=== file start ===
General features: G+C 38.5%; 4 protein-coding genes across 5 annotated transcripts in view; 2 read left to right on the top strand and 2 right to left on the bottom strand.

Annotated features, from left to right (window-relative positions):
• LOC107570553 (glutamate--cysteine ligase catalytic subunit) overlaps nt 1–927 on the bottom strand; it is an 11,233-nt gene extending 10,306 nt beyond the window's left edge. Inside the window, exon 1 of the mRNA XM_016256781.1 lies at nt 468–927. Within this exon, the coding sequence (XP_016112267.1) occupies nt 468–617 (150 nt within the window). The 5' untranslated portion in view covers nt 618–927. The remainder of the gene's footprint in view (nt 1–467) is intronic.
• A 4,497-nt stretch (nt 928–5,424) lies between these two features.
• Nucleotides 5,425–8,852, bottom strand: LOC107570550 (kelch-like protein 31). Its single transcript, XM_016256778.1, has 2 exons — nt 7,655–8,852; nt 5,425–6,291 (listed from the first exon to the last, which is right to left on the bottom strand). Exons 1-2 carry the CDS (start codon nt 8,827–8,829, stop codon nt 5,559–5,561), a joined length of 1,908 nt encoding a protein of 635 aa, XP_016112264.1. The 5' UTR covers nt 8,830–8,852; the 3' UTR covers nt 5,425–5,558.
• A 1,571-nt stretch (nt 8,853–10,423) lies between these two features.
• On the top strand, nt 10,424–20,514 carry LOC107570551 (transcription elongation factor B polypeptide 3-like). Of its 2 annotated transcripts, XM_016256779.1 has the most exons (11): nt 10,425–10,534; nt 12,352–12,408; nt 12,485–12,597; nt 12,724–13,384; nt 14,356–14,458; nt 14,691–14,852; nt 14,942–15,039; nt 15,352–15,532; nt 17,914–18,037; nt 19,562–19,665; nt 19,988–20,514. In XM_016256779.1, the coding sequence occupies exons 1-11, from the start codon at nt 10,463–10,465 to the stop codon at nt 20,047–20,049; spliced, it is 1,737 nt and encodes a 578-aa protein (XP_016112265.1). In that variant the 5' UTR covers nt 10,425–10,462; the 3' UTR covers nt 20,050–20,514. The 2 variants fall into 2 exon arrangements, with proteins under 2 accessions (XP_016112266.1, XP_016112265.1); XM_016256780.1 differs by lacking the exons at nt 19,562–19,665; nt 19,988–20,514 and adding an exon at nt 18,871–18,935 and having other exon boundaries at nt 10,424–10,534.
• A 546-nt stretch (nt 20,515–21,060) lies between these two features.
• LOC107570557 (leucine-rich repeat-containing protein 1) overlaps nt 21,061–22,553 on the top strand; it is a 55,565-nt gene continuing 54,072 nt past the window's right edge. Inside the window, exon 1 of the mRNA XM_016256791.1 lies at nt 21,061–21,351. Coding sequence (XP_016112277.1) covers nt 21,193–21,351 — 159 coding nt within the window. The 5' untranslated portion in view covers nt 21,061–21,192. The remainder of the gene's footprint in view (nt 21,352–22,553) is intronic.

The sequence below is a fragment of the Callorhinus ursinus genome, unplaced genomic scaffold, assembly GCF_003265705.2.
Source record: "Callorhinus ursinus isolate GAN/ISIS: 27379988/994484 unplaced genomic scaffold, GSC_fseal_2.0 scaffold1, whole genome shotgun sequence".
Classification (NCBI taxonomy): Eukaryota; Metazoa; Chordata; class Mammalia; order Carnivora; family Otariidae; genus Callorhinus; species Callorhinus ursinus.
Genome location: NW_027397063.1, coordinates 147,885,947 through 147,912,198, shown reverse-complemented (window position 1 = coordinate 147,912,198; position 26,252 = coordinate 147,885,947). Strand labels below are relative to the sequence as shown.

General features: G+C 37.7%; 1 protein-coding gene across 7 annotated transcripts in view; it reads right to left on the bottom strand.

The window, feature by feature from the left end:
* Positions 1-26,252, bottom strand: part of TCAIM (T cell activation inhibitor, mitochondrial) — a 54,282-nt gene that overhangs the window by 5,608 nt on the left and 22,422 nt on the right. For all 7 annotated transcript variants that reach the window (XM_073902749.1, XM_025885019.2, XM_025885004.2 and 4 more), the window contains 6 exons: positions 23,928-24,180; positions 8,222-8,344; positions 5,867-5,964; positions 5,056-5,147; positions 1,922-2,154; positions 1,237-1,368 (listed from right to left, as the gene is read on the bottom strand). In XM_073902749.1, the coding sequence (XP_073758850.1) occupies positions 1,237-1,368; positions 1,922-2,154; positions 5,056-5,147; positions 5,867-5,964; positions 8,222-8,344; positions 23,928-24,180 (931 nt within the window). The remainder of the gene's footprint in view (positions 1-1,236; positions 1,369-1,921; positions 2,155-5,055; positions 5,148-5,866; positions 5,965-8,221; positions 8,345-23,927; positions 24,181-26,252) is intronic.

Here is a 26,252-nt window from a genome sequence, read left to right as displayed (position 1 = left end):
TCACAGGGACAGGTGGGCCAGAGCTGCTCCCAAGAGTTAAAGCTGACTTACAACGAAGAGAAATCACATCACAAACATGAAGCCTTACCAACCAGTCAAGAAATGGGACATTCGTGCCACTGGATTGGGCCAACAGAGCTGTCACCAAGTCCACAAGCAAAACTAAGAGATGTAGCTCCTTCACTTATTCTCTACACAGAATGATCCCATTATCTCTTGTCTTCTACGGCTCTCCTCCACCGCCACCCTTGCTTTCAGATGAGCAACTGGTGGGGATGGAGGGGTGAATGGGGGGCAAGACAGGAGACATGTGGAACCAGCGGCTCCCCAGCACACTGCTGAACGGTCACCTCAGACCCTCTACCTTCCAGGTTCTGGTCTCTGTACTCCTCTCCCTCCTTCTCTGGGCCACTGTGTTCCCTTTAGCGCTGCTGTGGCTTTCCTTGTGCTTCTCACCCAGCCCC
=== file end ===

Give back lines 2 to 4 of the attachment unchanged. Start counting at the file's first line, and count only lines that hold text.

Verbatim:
Annotated features, from left to right (window-relative positions):
• LOC107570553 (glutamate--cysteine ligase catalytic subunit) overlaps nt 1–927 on the bottom strand; it is an 11,233-nt gene extending 10,306 nt beyond the window's left edge. Inside the window, exon 1 of the mRNA XM_016256781.1 lies at nt 468–927. Within this exon, the coding sequence (XP_016112267.1) occupies nt 468–617 (150 nt within the window). The 5' untranslated portion in view covers nt 618–927. The remainder of the gene's footprint in view (nt 1–467) is intronic.
• A 4,497-nt stretch (nt 928–5,424) lies between these two features.